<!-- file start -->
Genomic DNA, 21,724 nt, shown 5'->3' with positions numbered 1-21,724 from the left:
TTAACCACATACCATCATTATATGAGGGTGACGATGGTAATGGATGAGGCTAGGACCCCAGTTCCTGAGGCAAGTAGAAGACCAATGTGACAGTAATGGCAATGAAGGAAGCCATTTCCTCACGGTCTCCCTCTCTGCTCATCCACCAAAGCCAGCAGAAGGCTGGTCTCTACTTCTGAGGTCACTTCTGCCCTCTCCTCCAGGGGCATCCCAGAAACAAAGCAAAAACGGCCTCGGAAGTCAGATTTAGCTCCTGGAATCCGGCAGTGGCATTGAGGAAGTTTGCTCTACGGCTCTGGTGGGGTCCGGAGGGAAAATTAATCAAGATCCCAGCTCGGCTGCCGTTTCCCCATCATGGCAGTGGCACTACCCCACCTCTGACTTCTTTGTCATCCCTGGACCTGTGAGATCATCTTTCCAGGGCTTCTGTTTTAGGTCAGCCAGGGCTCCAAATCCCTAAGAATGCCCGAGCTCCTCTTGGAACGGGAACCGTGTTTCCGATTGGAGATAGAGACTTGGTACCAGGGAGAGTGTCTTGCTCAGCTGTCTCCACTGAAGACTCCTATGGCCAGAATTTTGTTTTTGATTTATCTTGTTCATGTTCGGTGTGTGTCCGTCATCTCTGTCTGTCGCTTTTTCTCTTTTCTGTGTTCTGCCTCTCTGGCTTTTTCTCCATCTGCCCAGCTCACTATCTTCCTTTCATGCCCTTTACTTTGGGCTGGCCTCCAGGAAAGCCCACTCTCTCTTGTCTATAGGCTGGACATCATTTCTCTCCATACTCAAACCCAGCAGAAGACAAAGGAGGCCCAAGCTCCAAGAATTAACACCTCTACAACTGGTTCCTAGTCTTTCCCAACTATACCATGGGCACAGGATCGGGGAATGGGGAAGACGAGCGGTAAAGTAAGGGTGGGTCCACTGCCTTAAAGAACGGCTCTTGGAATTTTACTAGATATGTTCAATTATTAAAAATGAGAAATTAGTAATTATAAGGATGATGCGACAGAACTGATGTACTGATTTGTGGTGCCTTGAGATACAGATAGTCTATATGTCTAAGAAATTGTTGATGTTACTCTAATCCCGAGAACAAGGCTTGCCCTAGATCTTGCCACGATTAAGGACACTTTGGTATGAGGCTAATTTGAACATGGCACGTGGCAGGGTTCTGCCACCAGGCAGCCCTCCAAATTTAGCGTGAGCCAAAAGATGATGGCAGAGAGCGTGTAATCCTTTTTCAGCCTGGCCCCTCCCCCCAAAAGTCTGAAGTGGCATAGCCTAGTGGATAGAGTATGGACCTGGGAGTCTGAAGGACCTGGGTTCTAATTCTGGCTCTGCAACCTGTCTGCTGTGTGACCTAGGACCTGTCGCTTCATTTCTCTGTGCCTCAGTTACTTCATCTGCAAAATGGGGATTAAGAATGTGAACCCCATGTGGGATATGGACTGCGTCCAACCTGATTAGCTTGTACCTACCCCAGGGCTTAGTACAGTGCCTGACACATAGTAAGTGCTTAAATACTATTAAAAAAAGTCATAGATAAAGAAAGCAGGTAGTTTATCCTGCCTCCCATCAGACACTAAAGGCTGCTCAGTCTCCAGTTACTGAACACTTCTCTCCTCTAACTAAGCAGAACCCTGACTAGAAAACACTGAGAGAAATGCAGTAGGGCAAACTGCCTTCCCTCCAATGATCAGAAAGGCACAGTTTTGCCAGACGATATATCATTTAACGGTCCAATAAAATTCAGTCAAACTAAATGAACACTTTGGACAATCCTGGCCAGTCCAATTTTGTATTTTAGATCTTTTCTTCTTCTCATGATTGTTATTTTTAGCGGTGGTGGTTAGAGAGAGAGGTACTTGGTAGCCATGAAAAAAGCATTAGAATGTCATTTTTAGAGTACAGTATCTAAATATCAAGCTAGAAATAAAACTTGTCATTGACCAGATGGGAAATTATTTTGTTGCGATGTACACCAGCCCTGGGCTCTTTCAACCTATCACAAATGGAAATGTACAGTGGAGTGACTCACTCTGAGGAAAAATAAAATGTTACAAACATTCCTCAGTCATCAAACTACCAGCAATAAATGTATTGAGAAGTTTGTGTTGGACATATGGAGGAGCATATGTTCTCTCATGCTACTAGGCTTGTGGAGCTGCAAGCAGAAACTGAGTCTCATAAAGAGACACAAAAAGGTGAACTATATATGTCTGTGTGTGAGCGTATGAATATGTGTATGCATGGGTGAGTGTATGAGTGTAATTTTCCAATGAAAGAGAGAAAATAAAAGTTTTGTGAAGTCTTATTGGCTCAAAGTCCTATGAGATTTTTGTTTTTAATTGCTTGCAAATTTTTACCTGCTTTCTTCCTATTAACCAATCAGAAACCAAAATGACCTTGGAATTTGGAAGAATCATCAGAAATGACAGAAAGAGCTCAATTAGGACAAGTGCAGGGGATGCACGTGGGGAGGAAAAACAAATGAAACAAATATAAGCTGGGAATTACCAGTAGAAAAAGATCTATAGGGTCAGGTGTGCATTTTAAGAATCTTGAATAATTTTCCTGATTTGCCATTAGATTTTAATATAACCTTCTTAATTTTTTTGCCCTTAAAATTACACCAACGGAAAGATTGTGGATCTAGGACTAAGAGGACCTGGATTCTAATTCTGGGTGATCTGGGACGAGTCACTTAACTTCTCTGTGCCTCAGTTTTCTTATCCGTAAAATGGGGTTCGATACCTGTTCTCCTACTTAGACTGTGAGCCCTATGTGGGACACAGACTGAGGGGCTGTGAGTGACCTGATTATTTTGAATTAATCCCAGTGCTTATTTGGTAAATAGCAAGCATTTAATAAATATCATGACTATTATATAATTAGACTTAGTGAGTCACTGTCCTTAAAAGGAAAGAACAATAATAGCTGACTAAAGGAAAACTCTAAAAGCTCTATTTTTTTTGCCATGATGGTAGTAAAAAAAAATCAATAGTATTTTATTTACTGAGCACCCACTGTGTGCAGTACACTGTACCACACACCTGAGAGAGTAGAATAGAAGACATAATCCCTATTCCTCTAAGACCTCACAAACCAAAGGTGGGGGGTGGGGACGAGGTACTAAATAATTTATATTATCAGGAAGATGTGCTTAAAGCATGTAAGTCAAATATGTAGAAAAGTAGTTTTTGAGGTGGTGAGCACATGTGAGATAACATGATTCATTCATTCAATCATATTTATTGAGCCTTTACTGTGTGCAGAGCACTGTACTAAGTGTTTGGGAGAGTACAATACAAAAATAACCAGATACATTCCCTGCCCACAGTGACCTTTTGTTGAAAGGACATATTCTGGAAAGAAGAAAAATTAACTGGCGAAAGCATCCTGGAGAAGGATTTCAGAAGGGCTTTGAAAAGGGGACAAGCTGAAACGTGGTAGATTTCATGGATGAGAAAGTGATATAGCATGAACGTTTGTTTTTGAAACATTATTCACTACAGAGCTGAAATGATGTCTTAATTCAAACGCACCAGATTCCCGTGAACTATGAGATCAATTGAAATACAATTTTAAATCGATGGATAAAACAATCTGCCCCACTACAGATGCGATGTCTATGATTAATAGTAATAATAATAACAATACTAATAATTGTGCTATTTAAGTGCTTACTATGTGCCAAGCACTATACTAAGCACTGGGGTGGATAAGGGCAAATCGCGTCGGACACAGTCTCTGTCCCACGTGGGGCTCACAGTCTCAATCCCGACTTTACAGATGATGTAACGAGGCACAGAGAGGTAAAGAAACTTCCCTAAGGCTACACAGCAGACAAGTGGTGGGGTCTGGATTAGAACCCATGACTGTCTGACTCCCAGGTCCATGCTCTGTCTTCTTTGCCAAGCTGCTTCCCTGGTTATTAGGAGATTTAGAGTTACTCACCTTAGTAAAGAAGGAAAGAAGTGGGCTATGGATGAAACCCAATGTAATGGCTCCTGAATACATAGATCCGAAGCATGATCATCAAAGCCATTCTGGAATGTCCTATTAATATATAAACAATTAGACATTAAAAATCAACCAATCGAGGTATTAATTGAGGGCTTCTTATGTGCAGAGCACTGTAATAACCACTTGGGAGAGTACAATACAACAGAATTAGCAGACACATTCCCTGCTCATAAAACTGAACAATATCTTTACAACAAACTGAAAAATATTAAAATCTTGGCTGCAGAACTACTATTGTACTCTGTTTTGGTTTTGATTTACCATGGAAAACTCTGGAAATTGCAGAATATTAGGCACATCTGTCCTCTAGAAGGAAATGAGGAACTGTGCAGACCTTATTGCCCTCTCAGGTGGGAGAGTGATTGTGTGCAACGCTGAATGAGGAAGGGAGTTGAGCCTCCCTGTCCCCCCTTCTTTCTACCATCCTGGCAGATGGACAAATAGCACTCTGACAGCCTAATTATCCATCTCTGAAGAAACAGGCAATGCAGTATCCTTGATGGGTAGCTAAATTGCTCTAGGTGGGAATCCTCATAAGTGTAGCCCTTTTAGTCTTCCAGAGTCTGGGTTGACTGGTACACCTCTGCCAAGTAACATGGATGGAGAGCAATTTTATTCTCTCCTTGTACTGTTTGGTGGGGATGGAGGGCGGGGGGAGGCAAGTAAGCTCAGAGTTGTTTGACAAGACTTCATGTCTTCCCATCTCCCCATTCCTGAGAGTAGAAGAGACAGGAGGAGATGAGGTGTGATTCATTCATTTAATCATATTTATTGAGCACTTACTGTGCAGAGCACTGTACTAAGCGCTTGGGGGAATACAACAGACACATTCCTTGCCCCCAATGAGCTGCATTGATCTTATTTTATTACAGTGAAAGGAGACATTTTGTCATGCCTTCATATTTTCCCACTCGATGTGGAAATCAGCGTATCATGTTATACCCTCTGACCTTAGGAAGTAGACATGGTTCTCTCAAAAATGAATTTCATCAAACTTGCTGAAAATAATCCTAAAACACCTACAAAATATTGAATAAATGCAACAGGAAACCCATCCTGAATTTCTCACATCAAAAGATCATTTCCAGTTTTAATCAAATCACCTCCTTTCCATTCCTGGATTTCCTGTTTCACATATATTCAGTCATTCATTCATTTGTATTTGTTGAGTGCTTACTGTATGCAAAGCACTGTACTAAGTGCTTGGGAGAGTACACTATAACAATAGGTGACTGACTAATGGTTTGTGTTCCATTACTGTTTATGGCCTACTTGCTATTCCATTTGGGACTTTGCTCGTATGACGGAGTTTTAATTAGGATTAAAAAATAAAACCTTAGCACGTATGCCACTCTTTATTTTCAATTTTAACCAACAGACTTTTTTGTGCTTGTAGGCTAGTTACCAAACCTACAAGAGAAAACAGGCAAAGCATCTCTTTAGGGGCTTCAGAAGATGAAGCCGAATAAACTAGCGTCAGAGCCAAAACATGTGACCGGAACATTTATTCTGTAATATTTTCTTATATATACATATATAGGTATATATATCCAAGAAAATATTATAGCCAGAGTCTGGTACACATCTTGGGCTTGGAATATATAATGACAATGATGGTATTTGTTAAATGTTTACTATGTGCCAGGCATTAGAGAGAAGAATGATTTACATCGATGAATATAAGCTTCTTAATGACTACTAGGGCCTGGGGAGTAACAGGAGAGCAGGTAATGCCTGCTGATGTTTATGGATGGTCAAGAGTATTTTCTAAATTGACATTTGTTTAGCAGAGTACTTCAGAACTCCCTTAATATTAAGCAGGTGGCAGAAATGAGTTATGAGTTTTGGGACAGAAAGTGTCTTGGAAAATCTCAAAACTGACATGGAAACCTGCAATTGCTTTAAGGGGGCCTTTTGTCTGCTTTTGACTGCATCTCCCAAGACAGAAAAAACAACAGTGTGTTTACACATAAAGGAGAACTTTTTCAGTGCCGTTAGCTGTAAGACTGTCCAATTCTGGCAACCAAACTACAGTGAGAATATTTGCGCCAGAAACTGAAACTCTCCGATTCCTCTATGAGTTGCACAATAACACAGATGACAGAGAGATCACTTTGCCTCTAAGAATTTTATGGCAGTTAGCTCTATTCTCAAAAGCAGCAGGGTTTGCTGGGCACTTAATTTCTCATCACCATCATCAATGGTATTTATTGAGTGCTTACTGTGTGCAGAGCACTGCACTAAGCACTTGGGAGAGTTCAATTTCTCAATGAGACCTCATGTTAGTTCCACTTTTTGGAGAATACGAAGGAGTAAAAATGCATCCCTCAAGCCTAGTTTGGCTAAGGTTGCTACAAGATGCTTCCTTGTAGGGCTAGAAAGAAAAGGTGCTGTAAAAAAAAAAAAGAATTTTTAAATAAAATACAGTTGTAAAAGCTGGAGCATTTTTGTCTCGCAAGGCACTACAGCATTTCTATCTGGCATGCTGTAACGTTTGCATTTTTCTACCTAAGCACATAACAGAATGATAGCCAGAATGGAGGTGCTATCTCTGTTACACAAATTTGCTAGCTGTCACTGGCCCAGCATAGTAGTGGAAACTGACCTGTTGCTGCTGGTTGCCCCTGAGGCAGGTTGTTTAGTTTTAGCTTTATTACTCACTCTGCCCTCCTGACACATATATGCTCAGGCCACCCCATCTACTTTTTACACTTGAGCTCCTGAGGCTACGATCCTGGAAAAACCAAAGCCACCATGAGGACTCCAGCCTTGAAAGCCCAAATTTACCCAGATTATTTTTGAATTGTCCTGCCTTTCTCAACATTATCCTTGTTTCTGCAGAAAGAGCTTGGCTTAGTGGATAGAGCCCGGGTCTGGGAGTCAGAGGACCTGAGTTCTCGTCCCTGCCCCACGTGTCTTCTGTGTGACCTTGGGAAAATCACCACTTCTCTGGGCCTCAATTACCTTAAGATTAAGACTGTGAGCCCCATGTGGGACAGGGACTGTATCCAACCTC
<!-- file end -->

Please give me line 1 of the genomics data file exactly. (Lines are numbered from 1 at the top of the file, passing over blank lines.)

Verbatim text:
Genomic DNA, 21,724 nt, shown 5'->3' with positions numbered 1-21,724 from the left: